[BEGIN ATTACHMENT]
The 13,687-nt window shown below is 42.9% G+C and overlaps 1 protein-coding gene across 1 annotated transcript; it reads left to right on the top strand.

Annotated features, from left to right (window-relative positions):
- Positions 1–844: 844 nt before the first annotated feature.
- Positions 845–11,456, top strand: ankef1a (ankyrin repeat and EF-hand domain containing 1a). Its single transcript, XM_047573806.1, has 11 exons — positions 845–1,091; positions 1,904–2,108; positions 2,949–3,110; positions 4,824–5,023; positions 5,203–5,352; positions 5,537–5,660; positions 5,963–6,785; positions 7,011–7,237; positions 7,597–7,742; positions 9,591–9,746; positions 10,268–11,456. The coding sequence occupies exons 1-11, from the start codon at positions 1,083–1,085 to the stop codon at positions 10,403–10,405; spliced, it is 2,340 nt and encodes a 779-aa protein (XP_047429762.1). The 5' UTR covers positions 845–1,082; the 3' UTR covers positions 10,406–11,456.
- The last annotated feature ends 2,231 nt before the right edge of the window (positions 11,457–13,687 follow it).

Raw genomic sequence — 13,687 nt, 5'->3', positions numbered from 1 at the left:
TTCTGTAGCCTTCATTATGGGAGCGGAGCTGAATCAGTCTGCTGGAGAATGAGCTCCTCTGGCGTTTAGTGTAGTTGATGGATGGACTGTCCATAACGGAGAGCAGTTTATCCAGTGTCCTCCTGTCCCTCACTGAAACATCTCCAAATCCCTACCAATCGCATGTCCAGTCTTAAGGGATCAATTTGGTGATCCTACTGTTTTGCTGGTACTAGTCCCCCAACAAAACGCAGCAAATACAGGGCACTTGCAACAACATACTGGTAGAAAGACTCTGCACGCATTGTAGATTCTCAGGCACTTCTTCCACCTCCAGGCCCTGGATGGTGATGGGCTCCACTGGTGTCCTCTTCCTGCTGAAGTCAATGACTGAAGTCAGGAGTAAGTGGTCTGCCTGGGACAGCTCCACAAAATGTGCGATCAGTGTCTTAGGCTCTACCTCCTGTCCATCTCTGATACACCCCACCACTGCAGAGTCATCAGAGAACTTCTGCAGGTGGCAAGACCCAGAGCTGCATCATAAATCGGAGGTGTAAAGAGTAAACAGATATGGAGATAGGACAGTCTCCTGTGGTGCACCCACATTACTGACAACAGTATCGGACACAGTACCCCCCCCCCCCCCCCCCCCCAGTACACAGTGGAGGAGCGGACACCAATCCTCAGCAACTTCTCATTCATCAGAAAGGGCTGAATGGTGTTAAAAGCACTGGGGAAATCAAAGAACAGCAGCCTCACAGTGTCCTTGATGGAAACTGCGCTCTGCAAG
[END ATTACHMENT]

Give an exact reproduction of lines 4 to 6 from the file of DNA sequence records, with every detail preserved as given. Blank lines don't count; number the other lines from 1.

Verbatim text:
- Positions 845–11,456, top strand: ankef1a (ankyrin repeat and EF-hand domain containing 1a). Its single transcript, XM_047573806.1, has 11 exons — positions 845–1,091; positions 1,904–2,108; positions 2,949–3,110; positions 4,824–5,023; positions 5,203–5,352; positions 5,537–5,660; positions 5,963–6,785; positions 7,011–7,237; positions 7,597–7,742; positions 9,591–9,746; positions 10,268–11,456. The coding sequence occupies exons 1-11, from the start codon at positions 1,083–1,085 to the stop codon at positions 10,403–10,405; spliced, it is 2,340 nt and encodes a 779-aa protein (XP_047429762.1). The 5' UTR covers positions 845–1,082; the 3' UTR covers positions 10,406–11,456.
- The last annotated feature ends 2,231 nt before the right edge of the window (positions 11,457–13,687 follow it).

Raw genomic sequence — 13,687 nt, 5'->3', positions numbered from 1 at the left: